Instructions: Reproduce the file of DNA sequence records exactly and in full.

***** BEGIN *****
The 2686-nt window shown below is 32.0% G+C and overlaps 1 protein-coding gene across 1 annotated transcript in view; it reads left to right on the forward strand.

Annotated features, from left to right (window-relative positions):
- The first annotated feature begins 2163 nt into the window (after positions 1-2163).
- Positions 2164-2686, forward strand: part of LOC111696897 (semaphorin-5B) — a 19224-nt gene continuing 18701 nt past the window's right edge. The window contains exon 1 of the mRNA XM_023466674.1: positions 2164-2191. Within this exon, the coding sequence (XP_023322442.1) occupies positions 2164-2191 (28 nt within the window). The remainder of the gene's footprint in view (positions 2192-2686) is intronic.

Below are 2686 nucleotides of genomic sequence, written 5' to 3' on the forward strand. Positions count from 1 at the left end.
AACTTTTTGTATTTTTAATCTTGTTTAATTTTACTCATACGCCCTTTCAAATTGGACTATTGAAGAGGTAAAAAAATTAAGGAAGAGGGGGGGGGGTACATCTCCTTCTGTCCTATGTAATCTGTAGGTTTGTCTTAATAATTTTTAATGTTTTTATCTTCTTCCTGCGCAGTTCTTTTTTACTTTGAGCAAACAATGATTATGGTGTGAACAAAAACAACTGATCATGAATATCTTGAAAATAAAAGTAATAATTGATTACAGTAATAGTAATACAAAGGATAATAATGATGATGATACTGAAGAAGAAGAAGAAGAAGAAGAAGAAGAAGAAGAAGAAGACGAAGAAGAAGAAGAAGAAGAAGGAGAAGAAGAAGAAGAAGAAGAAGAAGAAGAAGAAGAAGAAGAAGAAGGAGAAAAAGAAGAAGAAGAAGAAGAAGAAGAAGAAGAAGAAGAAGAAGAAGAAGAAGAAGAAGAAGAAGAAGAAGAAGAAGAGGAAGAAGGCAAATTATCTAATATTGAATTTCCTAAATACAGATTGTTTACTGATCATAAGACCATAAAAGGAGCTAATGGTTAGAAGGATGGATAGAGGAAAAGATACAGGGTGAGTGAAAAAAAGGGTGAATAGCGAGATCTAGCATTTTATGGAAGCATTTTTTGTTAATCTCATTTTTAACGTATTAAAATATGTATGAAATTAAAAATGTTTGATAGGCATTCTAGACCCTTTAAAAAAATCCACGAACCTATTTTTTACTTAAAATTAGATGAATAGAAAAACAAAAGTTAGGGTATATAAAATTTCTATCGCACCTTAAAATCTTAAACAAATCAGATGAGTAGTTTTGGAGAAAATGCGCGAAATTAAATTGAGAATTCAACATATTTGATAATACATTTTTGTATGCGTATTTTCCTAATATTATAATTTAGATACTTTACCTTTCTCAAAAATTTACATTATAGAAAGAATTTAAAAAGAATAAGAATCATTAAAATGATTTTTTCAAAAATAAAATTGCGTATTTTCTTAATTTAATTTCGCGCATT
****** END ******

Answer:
The 2686-nt window shown below is 32.0% G+C and overlaps 1 protein-coding gene across 1 annotated transcript in view; it reads left to right on the forward strand.

Annotated features, from left to right (window-relative positions):
- The first annotated feature begins 2163 nt into the window (after positions 1-2163).
- Positions 2164-2686, forward strand: part of LOC111696897 (semaphorin-5B) — a 19224-nt gene continuing 18701 nt past the window's right edge. The window contains exon 1 of the mRNA XM_023466674.1: positions 2164-2191. Within this exon, the coding sequence (XP_023322442.1) occupies positions 2164-2191 (28 nt within the window). The remainder of the gene's footprint in view (positions 2192-2686) is intronic.

Below are 2686 nucleotides of genomic sequence, written 5' to 3' on the forward strand. Positions count from 1 at the left end.
AACTTTTTGTATTTTTAATCTTGTTTAATTTTACTCATACGCCCTTTCAAATTGGACTATTGAAGAGGTAAAAAAATTAAGGAAGAGGGGGGGGGGTACATCTCCTTCTGTCCTATGTAATCTGTAGGTTTGTCTTAATAATTTTTAATGTTTTTATCTTCTTCCTGCGCAGTTCTTTTTTACTTTGAGCAAACAATGATTATGGTGTGAACAAAAACAACTGATCATGAATATCTTGAAAATAAAAGTAATAATTGATTACAGTAATAGTAATACAAAGGATAATAATGATGATGATACTGAAGAAGAAGAAGAAGAAGAAGAAGAAGAAGAAGAAGAAGACGAAGAAGAAGAAGAAGAAGAAGGAGAAGAAGAAGAAGAAGAAGAAGAAGAAGAAGAAGAAGAAGAAGAAGGAGAAAAAGAAGAAGAAGAAGAAGAAGAAGAAGAAGAAGAAGAAGAAGAAGAAGAAGAAGAAGAAGAAGAAGAAGAAGAAGAGGAAGAAGGCAAATTATCTAATATTGAATTTCCTAAATACAGATTGTTTACTGATCATAAGACCATAAAAGGAGCTAATGGTTAGAAGGATGGATAGAGGAAAAGATACAGGGTGAGTGAAAAAAAGGGTGAATAGCGAGATCTAGCATTTTATGGAAGCATTTTTTGTTAATCTCATTTTTAACGTATTAAAATATGTATGAAATTAAAAATGTTTGATAGGCATTCTAGACCCTTTAAAAAAATCCACGAACCTATTTTTTACTTAAAATTAGATGAATAGAAAAACAAAAGTTAGGGTATATAAAATTTCTATCGCACCTTAAAATCTTAAACAAATCAGATGAGTAGTTTTGGAGAAAATGCGCGAAATTAAATTGAGAATTCAACATATTTGATAATACATTTTTGTATGCGTATTTTCCTAATATTATAATTTAGATACTTTACCTTTCTCAAAAATTTACATTATAGAAAGAATTTAAAAAGAATAAGAATCATTAAAATGATTTTTTCAAAAATAAAATTGCGTATTTTCTTAATTTAATTTCGCGCATT